Ted Peter’s Famous Smoked Fish
St. Petersburg, Florida
While living in Louisiana, it seemed that every other conversation revolved around food. The locals were always curious how I liked the regional fare; if I liked alligator, if I sucked the heads of crawfish, or if the food was too spicy (answers: of course, yup, and “Hah, pass the Crystal”). While Southeast Louisiana has been able to maintain its way of life with more passion and pride than just about any other region in the US, Florida, on the whole, has surrendered to the snowbirds and the settlers, with each new wave looking for the convenient and familiar. While I can’t claim to hail from one of the Minorcan families that settled St. Augustine, or from one of the many Cracker families that settled the interior of the state, my family has always made it a point to learn about and to respect our state’s rich history.
Every once and a while, conversations would turn to Floridian foods. While Pilau (pronounced per-loo) was always an easy sell with its similarity jambalaya, and a variety of fried, stewed, and smothered shellfish, reptiles, and amphibians usually struck resonant chords with Louisianans, there was one thing that was met with instant dismissal from several cajuns and coonasses. Smoked mullet.
The usual responses were “Mullet’s a trash fish.” or “That’s bait!” Sure, mullet make good bait, but it’s also delicious. With flaky, flavorful meat that’s nowhere as fishy as sardines, the smoked fillets are considered a local delicacy. And smoked mullet dip? Mmmmm…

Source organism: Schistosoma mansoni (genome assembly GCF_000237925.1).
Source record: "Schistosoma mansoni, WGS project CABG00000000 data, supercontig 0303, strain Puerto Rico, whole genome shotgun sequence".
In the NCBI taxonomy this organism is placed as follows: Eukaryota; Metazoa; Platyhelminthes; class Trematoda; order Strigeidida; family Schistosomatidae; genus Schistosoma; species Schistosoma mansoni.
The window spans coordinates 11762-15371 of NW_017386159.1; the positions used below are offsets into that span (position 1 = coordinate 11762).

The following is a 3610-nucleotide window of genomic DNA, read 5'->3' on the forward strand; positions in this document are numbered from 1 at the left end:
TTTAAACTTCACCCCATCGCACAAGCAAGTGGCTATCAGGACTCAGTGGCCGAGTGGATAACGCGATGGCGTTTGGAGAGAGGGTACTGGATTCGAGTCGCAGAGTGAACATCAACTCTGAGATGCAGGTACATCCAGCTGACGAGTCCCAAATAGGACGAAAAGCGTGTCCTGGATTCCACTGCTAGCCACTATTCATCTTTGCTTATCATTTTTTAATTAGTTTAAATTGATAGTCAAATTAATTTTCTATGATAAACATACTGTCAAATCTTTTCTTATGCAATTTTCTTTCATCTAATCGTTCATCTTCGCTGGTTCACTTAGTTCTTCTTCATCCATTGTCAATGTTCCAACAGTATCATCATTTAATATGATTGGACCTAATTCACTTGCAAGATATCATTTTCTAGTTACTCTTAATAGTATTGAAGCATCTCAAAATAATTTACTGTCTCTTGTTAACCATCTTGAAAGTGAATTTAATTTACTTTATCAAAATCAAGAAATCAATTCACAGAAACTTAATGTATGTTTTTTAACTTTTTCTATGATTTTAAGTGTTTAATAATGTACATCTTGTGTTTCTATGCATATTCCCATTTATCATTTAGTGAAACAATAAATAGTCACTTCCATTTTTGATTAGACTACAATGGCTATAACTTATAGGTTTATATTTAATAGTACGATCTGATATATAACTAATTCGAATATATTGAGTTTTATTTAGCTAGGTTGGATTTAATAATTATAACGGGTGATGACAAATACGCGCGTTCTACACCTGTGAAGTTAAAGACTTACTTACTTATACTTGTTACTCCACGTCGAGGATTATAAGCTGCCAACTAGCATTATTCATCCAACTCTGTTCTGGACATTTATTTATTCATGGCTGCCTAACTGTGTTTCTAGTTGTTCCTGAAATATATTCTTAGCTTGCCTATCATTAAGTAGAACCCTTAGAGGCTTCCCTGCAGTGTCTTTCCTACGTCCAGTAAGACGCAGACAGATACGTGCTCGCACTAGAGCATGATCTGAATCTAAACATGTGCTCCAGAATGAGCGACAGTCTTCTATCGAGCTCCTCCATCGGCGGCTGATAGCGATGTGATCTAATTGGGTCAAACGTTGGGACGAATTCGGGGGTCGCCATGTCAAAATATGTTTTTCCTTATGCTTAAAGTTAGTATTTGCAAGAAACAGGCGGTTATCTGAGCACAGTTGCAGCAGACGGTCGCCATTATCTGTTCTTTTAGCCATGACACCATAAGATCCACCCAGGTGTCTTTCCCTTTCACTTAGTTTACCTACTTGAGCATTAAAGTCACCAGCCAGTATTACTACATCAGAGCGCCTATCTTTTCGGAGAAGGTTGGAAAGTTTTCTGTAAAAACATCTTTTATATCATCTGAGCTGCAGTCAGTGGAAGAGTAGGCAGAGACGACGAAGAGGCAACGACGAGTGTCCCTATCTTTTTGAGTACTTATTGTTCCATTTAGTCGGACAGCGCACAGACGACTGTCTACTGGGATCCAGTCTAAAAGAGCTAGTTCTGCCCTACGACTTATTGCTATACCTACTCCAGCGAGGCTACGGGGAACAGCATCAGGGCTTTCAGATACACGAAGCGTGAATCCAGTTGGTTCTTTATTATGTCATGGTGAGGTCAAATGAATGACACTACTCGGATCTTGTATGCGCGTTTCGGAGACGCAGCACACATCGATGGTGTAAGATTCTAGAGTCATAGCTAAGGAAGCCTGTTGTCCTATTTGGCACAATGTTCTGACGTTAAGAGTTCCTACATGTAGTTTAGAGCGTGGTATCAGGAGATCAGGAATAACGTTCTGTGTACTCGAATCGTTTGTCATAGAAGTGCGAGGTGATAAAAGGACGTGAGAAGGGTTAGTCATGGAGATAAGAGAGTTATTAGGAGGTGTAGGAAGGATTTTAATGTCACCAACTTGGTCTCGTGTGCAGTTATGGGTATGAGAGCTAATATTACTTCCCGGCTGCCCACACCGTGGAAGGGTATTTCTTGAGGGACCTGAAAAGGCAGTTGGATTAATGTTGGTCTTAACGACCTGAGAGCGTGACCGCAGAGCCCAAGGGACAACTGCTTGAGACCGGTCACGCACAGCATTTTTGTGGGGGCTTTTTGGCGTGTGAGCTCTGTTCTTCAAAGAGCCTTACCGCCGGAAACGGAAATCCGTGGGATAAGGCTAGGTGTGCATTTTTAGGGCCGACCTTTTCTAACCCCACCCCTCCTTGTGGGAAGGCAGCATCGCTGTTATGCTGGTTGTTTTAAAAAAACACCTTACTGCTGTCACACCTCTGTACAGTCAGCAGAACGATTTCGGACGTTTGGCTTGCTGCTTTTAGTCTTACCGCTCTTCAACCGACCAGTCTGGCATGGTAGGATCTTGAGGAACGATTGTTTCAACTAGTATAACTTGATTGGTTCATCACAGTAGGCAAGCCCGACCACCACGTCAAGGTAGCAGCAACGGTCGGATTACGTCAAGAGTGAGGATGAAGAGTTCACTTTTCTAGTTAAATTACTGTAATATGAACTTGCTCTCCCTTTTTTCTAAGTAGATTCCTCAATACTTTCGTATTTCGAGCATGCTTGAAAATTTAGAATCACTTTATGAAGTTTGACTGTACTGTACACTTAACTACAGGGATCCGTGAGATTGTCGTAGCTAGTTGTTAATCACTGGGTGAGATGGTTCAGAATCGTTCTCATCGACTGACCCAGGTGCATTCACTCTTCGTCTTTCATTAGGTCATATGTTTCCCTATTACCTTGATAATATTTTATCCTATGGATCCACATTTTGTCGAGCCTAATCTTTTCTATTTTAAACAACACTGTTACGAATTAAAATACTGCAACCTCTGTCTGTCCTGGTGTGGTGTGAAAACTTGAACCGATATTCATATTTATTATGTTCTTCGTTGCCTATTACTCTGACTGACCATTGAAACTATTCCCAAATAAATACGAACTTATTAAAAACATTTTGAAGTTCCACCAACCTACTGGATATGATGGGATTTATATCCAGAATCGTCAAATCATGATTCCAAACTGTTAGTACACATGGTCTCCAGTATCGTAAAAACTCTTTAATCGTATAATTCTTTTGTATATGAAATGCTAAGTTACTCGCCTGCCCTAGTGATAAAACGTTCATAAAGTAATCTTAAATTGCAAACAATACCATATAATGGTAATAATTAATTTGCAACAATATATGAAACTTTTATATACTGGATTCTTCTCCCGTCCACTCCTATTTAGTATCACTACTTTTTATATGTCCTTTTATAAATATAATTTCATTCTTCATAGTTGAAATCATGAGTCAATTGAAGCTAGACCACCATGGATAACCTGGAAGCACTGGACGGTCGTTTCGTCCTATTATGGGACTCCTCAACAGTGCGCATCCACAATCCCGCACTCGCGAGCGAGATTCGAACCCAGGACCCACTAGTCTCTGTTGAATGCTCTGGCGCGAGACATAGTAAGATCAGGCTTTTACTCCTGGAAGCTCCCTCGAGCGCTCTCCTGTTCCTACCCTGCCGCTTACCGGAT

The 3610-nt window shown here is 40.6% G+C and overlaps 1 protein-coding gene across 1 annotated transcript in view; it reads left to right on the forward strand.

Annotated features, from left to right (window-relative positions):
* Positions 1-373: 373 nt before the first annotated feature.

That brings us to Ted Peters. We stumbled on the place while driving back from visiting family in the Tampa area, cutting through St. Petersburg on our way out. With a small outdoor bar and a simple smokehouse, Ted Peters offered four types of smoked fish and little more. They started over 50 years ago with only mullet, but have since added mackerel, mahi mahi (known locally as dolphin), and salmon. The bar offers fillets with sides of cole slaw and frosty mugs of beer. Old men gather on wooden stools at the bar while a line steadily flowed through the take-out counter in the smokehouse.
If you’re ever in the area, pick up a few fillets and enjoy an old Florida delicacy.